While it may seem odd that Legacy Recordings has been all about Van Morrison reissue projects lately -- given the fact that Morrison is alive and well and still putting out decent music in his early '70s -- fans should be celebrating and not scratching their heads. In 2015 Legacy released an excellent three-disc anthology of Morrison’s young, hungry R&B ‘60s outfit Them. Last year saw a multi-disc sequel of his acclaimed 1974 live album It’s Too Late to Stop Now. And now there’s this.
Morrison’s Bang Records era requires a bit of backstory, filled as usual with the requisite record company battles (Van harbors a notorious hatred for the record biz). In 1967 Morrison was a newly-minted ex-Them solo artist and was persuaded to record for Them producer Bert Berns’ new label Bang Records. In addition to being a prolific producer, Berns was also a legendary songwriter, co-writing classics like “Twist and Shout”, “Piece of My Heart” and the Them hit “Here Comes the Night”.
With a new label and a tried-and-tested singer/songwriter under contract, Berns brought Morrison into a New York City studio for two days of recording sessions in March 1967. The sessions produced what was originally intended as four separate singles, but a full-length Bang album, Blowin’ Your Mind, was released September 1967 against Morrison’s wishes. Berns passed away only a few months later, but that didn’t stop Bang Records from re-releasing the songs in 1973 under the name T.B. Sheets -- once again without Morrison’s authorization.
In the ‘90s the recordings surfaced in various forms -- including additional recordings made later in 1967 -- under titles like Payin’ Dues, New York Sessions ‘67 and Bang Masters. Whether or not these versions (complete with demos, bonus tracks and alternate takes) were released with Morrison’s approval is unclear to me -- he apparently signed a rather sketchy contract with Berns prior to the 1967 sessions -- but Legacy has managed to right these wrongs with the brand-new three-disc set appropriately titled The Authorized Bang Collection.
Not only does this new collection have the official Van Morrison stamp of approval, but it also manages to bring together all the original 1967 Bang recordings, alternate takes and mono and stereo mixes that render all previous, dubious releases virtually obsolete. The most famous result of these legendary 1967 sessions is undoubtedly “Brown Eyed Girl”, Morrison’s unimpeachable pop classic, and it’s included here in both stereo and mono mixes as well as a series of truncated takes. It’s a joy to witness music history as Morrison and his crack band put the song through its paces until they finally get it right.
For anyone unaware of the remarkable recordings beyond “Brown Eyed Girl” that came out of these sessions, The Authorized Bang Collection is a virtual goldmine. Morrison seems quite comfortable residing within the pop/R&B realm, tossing off should’ve-been-classics like the Latin-tinged “Spanish Rose” and the joyous, lusty stomper “Ro Ro Rosey” (“You’re the apple of my eye / Ice cream in my cherry pie”). Additionally, songs that ended up in more pastoral arrangements on his first true “Van approved” solo album, 1968’s seminal Astral Weeks, are presented here in looser, full band form. “Madame George” apparently catches Morrison and the band in massively informal party mood, with band members chatting and laughing away while the control room barks out ignored requests and Morrison inexplicably blurts out “Put your fur boots on!” before he launches into the song’s incongruously poetic lyrics (“Down on Cyprus Avenue / With the childlike visions leaping into view”).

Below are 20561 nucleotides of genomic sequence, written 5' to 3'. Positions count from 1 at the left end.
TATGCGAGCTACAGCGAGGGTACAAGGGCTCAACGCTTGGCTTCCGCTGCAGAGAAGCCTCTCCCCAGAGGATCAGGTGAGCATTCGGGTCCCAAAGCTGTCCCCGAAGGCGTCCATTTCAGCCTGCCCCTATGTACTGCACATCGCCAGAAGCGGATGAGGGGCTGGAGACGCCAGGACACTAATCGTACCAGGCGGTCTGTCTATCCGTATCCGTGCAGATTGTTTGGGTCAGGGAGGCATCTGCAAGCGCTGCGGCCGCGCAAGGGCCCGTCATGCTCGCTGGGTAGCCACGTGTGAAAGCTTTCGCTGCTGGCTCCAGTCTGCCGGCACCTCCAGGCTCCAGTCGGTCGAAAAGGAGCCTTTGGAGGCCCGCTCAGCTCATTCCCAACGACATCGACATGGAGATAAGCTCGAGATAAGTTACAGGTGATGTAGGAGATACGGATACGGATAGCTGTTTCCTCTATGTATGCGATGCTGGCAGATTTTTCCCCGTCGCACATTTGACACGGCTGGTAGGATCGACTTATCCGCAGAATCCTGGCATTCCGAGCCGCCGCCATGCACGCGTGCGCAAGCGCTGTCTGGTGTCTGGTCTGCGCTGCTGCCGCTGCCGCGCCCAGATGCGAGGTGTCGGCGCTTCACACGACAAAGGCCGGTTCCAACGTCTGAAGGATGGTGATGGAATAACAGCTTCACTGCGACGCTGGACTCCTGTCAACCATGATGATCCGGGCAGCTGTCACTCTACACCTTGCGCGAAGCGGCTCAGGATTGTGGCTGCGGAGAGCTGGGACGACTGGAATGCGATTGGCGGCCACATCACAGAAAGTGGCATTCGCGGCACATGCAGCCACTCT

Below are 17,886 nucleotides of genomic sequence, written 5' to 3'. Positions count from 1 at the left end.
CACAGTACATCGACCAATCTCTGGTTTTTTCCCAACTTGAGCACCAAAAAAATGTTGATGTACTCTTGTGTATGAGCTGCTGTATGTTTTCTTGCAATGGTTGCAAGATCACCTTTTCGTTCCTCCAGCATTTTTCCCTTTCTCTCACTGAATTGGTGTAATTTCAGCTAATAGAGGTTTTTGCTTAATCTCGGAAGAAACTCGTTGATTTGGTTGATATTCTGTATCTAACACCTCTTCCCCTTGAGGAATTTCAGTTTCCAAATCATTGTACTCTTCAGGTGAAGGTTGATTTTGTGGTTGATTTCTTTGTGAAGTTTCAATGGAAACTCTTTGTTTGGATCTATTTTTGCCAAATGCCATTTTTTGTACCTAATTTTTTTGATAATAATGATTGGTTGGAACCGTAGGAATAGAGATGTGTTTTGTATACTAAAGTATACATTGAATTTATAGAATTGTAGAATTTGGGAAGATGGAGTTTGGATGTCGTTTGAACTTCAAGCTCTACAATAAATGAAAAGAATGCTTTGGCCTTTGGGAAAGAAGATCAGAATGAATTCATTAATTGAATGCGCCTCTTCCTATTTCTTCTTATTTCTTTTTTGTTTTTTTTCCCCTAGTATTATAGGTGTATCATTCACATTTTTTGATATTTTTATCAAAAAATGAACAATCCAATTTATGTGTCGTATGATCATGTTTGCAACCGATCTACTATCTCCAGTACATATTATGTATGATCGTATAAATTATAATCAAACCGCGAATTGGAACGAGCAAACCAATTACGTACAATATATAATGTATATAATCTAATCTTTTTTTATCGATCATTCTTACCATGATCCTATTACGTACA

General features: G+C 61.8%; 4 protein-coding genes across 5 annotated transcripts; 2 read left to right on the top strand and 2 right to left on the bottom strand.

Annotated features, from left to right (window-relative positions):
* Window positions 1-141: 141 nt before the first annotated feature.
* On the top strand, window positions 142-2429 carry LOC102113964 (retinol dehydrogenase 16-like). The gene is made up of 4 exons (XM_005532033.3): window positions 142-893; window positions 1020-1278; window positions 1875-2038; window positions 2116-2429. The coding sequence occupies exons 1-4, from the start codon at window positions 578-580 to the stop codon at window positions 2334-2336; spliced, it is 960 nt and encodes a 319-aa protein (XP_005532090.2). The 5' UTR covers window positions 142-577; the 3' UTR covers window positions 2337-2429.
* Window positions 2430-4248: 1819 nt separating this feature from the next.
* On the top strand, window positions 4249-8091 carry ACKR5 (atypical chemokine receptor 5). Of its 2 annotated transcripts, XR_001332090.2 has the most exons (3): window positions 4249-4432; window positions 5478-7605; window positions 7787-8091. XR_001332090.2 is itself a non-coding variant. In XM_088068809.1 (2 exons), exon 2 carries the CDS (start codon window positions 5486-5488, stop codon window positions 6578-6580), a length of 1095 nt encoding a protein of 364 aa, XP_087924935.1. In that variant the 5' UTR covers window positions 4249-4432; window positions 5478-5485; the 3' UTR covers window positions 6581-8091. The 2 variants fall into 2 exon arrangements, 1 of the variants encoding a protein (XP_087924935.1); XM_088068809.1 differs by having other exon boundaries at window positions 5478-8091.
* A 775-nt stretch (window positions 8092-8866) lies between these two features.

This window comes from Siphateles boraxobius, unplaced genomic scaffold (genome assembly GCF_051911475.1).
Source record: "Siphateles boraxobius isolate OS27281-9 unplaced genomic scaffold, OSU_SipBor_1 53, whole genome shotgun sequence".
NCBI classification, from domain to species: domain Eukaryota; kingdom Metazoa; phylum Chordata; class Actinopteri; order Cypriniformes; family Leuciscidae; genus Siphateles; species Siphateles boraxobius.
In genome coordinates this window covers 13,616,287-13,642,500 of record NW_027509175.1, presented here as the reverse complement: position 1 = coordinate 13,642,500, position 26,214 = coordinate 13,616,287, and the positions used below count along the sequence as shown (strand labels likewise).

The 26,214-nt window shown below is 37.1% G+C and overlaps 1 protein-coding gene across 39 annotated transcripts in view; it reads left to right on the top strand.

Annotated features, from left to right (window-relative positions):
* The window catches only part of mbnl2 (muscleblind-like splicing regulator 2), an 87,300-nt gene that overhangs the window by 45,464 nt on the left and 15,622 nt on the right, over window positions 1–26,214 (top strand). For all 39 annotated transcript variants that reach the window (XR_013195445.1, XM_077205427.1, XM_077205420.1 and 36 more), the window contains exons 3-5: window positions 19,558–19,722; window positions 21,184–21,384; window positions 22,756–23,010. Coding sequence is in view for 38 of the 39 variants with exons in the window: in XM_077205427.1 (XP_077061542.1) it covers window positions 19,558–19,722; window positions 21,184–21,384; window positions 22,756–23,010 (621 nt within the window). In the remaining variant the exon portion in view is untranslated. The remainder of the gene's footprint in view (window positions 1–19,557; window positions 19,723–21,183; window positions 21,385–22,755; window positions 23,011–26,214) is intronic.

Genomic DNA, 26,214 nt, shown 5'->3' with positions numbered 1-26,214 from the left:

Oh, to be a fly on the wall during that debauched session. The gorgeous, jazzy shuffle of “Beside You” also makes an early, pre-Astral Weeks appearance here, serving as an early blueprint for one of rock’s most studied, unclassifiable albums.
Morrison has always been a student of the blues, and deliberate, leisurely songs like “He Ain’t Give You None” and “T.B. Sheets” appear here, as well as an enthusiastic, harmonica-fueled version of the classic “Midnight Special.” The bluesy “Who Drove the Red Sports Car” also shows Morrison playing around with some of the more mystical, spoken, stream-of-consciousness lyric styles he would mine in later years. If he waited about ten or 15 more years to record this song, it probably would have included the requisite references to James Joyce and William Blake.
A lot of the songs from these sessions manage to combine a gritty blues/garage band vibe with stellar hooks and a sophisticated pop song framework, not unlike much of the music Morrison would write and record throughout the bulk of his career. “Send Your Mind” is an energetic rocker that sounds like Bo Diddley after a triple espresso; “Chick-A-Boom” is an irresistible “La Bamba” rip-off (hey, if you’re going to steal, why not steal from Ritchie Valens?); and “Joe Harper Saturday Morning” combines rich melody and spiky guitar leads with a thick soul/blues energy.
The set’s third disc is dubbed “Contractual Obligation Session", and it consists of 31 short songs that were widely bootlegged and served as Morrison’s contractual obligation for Bang. As a result, they’re deliberate throwaways (with titles like “Ring Worm", “The Big Royalty Check” and “Blowin’ Your Nose”) and are provided here strictly for the sake of completists. I’m fairly certain only the die-hard fans will listen to the whole thing more than once. Still, it serves as a unique reminder of Morrison’s rarely displayed humor.
For the casual Van Morrison fan who wants to hear what other gems came out of those heady “Brown Eyed Girl” sessions, this collection is a treasure. If you’re a die-hard fan, picking this up is probably already on your to-do list. It’s the sound of a visionary singer/songwriter, 50 years ago, finding his feet and looking to set the world on fire.